SuperTalk Mississippi

Two South Mississippi men plead guilty in pharmacy fraud case

photo courtesy Michal Jarmoluk,

Two men, plead guilty in a multi-million dollar compounding pharmacy fraud case.

40-year-old Jason May of Lamar County and Gerald Jay Schaar 46 of Biloxi entered guilty pleas before the judge Wednesday.

May admitted to conspiracy to commit health care fraud and money laundering while Schaar plead guilty to soliciting prescriptions from medical professionals as well as conspiracy to commit health care fraud.

May was co-owner and pharmacist in charge of Advantage Pharmacy.

The business received 192 million dollars in reimbursements for compound topical creams from health care benefit programs such as Medicare, Medicaid, and TRICARE, a health insurance program for military members, veterans and their families.

May reportedly selected formulas for the compound creams based on reimbursement rates.

Authorities say May received a portion of the reimbursements associated with the fraudulently obtained compound creams and transferred some of those funds into a money market account in his name.

Schaar, who was a marketer for a Lamar County pharmacy, solicited medical professionals to write prescriptions without seeing patients for compound topical creams which the pharmacy dispensed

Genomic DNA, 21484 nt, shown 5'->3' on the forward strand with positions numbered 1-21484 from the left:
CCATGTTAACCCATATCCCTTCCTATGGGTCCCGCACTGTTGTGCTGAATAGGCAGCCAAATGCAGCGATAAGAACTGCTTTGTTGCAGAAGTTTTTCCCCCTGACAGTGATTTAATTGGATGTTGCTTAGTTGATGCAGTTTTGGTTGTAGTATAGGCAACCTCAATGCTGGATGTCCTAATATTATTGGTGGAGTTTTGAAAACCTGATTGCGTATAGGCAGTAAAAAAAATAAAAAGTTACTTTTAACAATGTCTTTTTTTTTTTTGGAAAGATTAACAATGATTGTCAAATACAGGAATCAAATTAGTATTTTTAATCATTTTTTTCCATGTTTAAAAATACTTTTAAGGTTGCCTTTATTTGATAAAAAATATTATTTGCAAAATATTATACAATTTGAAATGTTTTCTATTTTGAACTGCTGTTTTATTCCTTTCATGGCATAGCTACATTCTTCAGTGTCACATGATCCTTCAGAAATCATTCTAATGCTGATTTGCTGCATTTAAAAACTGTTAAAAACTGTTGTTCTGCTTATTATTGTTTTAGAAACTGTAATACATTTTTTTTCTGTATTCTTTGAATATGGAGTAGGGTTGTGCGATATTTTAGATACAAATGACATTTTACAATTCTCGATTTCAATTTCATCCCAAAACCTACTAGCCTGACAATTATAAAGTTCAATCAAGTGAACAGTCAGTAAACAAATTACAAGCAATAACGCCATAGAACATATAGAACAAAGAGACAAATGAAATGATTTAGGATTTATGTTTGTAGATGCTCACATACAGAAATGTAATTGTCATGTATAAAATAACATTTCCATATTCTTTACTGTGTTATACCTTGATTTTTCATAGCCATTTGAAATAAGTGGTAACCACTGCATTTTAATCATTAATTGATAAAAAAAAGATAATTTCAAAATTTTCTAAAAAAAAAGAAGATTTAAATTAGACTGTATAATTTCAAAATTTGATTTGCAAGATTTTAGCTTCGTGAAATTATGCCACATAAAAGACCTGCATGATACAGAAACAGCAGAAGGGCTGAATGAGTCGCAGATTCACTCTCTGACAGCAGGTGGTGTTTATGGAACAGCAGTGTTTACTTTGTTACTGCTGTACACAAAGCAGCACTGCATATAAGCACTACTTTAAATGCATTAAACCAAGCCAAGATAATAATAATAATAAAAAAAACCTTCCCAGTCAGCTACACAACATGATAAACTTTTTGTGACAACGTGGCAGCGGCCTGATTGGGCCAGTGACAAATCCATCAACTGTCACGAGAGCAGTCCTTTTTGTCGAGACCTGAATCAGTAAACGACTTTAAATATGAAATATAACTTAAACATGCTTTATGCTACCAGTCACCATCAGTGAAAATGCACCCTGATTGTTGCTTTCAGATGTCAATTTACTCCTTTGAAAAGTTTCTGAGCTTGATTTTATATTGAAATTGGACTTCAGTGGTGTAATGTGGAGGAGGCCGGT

The U.S. Attorney’s office said Schaar and others later falsified patient records to make it seem as if the medical professionals had examined the patients.

The pharmacy Schaar was working for received $2.3 million in reimbursements for the prescriptions Schaar solicited.

Authorities said the charges against May and Schaar were a result of the largest ever, national health care fraud enforcement action by the Medicare Fraud Strike Force.

The effort involved 412 charged defendants in 41 federal districts across the country.

“DCIS and our investigative partners remain committed to bringing to justice any individuals who defraud TRICARE, the Department of Defense health care program dedicated to providing medical care to military members and their families,” said Special Agent in Charge John F. Khin, Southeast Field Office, DCIS. “The fraud and corruption uncovered as part of this complex case diverted and wasted precious taxpayer dollars needed for the critical care and well-being of our military members and their families.”


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